Prescribing Advice for GPs

An NHS Prescribing Advisers' Blog

Drug Safety Update - January 2016

The Medicines and Healthcare products Regulatory Agency (MHRA) has published Drug Safety Update for January 2016 (PDF).

Nicorandil is now placed a second-line treatment, after beta-blockers or calcium channel blockers, for stable angina due to the risk of ulceration. It can cause serious skin, mucosal and eye ulceration, including gastrointestinal ulcers which may progress to perforation, haemorrhage, fistula, or abscess and treatment must be stopped if ulceration occurs.

Clinicians are advised that levonorgestrel-releasing intrauterine systems should always be prescribed by brand name because there are license differences. Mirena has been available for several years but recently a new product called Levosert was licensed. For contraception or heavy menstrual bleeding Mirena is licensed for 5 years of use while Levosert is licensed for 3 years. In addition Mirena is licensed for endometrial protection while Levosert is not. Additionally, there are differences in the insertion techniques between the two products. Prescribing by brand name will ensure the correct and expected product is supplied.

This issue also contains a summary of letters sent to healthcare professionals in December 2015. Galantamine has been associated with serious skin reactions including Stevens Johnson Syndrome (SJS), acute generalised exanthematous pustulosis (AGEP) and erythema multiforme. It is recommended that patients and carers are advised to monitor for skin reactions. In the advent of an apparent skin reaction patients should be advised to stop treatment and seek medical advice.

Action: Clinicians should be aware of this month's new guidance and implement any necessary changes to practice.

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NICE Guidance - January 2016

The National Institute of Health and Care Excellence (NICE) have published new guidance for the month of January 2016. This month there is one clinical guideline that impacts upon primary care.

The Tuberculosis guideline covers prevention, identification and management of latent and active tuberculosis (TB) in children, young people and adults. It aims to improve ways of finding people who have TB in the community and recommends that everyone under 65 with latent TB should be treated.

Action: Clinicians should be aware of this month's new guidance and implement any necessary changes to practice.

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SMC Update - January 2016

The Scottish Medicines Consortium (SMC) has issued its monthly advice on newly licensed medicines.

Albiglutide (Eperzan®) has been accepted for restricted use in the treatment of type 2 diabetes mellitus in adults to improve glycaemic control in combination with other glucose-lowering medicinal products including basal insulin, when these, together with diet and exercise, do not provide adequate glycaemic control. The restriction notes that this product is an alternative once weekly glucagon-like peptide-1 (GLP-1) agonist for use in combination with oral anti-diabetic agents as a third-line pre-insulin treatment option. It is also recognised that this advice is contingent upon the continuing availability of a Patient Access Scheme.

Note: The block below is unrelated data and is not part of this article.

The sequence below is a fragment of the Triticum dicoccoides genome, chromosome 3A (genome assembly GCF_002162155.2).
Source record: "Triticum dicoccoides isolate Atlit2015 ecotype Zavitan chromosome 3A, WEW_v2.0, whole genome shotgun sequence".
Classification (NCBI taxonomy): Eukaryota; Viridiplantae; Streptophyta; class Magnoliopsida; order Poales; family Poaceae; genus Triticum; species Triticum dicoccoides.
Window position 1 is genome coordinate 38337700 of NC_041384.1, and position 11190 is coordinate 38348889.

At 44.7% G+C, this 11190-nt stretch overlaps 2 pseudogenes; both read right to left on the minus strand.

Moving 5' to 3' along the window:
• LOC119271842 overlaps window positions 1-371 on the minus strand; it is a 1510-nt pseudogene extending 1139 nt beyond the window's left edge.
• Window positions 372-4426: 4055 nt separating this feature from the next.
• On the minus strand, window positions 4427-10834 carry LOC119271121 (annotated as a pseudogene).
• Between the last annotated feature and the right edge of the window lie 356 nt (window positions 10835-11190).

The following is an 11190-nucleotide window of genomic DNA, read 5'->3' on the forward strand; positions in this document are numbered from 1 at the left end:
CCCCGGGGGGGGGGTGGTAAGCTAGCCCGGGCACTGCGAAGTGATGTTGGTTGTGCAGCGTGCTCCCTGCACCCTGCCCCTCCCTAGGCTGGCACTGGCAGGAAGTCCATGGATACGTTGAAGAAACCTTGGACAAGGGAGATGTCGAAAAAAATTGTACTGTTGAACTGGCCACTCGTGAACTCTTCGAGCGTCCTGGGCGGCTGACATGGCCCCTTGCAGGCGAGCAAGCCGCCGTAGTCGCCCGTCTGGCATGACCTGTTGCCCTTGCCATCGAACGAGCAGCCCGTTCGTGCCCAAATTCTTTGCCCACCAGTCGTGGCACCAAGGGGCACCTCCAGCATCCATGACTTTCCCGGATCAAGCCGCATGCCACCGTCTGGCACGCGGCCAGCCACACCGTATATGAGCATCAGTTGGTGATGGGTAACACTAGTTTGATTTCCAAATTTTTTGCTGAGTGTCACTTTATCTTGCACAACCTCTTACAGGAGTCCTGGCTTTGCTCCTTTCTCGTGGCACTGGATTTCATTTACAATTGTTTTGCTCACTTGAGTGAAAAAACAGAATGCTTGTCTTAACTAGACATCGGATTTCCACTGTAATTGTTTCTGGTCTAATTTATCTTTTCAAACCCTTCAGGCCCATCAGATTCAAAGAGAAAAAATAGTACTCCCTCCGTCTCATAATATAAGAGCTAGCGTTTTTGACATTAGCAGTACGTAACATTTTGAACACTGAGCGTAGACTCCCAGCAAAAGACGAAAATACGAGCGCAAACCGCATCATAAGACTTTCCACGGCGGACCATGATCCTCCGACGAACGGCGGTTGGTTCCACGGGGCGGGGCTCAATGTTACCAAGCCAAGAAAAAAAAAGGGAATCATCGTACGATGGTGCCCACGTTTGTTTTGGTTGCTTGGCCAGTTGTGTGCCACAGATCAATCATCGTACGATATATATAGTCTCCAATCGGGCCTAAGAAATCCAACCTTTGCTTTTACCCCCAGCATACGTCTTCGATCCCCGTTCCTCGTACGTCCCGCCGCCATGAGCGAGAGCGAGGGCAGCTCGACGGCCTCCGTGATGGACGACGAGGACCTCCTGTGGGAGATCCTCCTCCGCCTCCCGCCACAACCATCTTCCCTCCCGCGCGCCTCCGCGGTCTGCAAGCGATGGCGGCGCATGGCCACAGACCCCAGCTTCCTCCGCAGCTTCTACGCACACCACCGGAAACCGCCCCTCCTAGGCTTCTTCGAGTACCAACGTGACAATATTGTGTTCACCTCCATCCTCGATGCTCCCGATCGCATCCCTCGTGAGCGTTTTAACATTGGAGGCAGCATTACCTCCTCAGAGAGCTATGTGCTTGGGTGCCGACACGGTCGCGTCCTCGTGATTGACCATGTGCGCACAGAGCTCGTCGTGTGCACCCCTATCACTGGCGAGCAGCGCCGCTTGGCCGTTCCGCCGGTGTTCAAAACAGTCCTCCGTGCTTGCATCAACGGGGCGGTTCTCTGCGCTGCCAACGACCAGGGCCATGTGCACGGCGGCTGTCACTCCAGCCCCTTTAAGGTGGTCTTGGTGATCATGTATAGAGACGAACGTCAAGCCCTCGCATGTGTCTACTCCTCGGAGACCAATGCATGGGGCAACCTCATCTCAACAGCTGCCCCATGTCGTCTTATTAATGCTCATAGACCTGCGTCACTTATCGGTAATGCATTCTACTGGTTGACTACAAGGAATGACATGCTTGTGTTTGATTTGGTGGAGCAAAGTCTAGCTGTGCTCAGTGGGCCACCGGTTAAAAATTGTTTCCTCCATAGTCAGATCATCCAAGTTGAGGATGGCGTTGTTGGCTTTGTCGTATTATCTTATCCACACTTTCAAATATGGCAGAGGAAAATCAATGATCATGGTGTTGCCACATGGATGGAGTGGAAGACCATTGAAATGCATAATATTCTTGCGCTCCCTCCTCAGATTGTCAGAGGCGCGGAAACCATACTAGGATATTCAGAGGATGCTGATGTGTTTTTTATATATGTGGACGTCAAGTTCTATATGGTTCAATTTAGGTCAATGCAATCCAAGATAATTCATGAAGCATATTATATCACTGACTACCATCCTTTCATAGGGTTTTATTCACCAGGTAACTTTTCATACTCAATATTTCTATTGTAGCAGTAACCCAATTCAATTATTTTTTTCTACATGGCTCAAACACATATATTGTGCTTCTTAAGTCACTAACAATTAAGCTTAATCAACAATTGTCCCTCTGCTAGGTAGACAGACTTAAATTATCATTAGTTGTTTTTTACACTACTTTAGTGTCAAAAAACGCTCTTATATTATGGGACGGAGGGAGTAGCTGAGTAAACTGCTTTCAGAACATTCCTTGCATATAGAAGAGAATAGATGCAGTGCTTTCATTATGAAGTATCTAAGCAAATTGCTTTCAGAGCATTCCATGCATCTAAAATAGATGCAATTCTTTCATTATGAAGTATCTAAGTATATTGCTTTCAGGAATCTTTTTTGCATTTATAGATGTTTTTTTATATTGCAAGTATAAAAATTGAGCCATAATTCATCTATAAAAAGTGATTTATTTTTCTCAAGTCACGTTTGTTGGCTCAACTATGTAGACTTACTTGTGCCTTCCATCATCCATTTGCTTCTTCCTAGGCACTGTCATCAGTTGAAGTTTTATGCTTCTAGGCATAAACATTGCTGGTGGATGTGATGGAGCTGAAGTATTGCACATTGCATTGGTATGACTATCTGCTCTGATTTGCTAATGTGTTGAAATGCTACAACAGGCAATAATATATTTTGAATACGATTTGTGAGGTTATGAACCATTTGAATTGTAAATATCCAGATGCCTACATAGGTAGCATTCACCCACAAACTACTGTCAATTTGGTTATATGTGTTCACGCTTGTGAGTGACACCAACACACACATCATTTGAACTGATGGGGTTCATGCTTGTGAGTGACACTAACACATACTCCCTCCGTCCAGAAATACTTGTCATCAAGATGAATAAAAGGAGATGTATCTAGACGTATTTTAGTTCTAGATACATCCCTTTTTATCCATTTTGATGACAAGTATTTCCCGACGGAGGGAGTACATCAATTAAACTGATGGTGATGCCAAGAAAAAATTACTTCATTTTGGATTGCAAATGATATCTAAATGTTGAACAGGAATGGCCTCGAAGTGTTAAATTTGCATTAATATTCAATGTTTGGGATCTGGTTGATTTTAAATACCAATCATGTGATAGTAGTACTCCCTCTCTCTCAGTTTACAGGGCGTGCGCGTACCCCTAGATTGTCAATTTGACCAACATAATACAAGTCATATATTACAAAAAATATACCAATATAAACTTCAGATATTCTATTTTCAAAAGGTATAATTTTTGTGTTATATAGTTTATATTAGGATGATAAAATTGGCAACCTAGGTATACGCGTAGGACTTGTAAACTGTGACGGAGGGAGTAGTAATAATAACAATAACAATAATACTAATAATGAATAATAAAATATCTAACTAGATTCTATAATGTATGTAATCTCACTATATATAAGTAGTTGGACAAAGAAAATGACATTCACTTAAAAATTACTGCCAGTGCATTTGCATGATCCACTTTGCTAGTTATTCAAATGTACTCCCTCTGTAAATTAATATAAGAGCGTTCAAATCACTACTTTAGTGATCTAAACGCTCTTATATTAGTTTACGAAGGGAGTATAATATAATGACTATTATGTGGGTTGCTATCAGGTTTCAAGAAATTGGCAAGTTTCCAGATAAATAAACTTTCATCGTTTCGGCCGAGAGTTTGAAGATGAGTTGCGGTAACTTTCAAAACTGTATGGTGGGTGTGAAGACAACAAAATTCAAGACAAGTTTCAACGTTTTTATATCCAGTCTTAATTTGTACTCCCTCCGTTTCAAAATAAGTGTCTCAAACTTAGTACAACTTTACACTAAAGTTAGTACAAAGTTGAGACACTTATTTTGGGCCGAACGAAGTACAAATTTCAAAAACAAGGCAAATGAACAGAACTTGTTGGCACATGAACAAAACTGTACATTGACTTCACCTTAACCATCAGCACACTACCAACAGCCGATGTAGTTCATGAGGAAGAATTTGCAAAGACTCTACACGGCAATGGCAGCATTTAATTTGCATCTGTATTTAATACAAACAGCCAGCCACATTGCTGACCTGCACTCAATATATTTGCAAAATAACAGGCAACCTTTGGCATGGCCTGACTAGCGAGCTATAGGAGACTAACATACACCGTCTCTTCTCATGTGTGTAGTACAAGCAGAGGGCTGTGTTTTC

Dulaglutide (Trulicity®) has been accepted for restricted use in adults with type 2 diabetes mellitus to improve glycaemic control as add-on therapy in combination with other glucose-lowering medicinal products including insulin, when these, together with diet and exercise, do not provide adequate glycaemic control. The restriction limits use to triple therapy in patients with inadequate glycaemic control on two oral anti-diabetic drugs, as an alternative glucagon-like peptide 1 (GLP-1) agonist option.

Action: Clinicians should be aware of the recommendations of the SMC. Routine use of rejected and restricted medicines should be avoided.

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Antiviral Medicines Authorised for Influenza

The Department of Health has written to healthcare professionals via the Central Alerting System (PDF) to advise that antiviral medicines may now be prescribed at NHS expense due to rising levels in reporting of influenza-like illness.

Antiviral medicines can be prescribed for the prophylaxis and treatment of influenza, in accordance with National Institute for Health and Care Excellence (NICE) guidance and Schedule 2 to the National Health Service, commonly known as the Grey List or Selected List Scheme (SLS). Prescribing these medicines should be considered if patients are at risk of severe illness and/or complications from influenza if not treated, whether or not they are in a 'clinical at risk group'. The NICE guidance on the use of antiviral medicines covers treatment and prophylaxis.

Clinicians are reminded to endorse the prescription with 'SLS' to ensure that it can be dispensed in community pharmacies without undue delay. The letter also contains prescribing advice for children.

Action: Clinicians should be aware of this letter and familiarise themselves with the current NICE guidance.

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Thin Lancets Discontinued

The manufacturer of Thin Lancets has advised healthcare professionals that this product is being discontinued with effect from December 2015.

It is noted that Freestyle Lancets are a suitable equivalent product. This alternative is the same gauge (thickness) at 28g. Both lancets remain listed in the January 2016 Drug Tariff to allow existing stocks to be reimbursed on NHS prescriptions.

Action: Clinicians should be aware of this product being discontinued. It may be prudent to run clinical system searches to identify any patients who are currently prescribed this product to allow a review and an alternative to be arranged.

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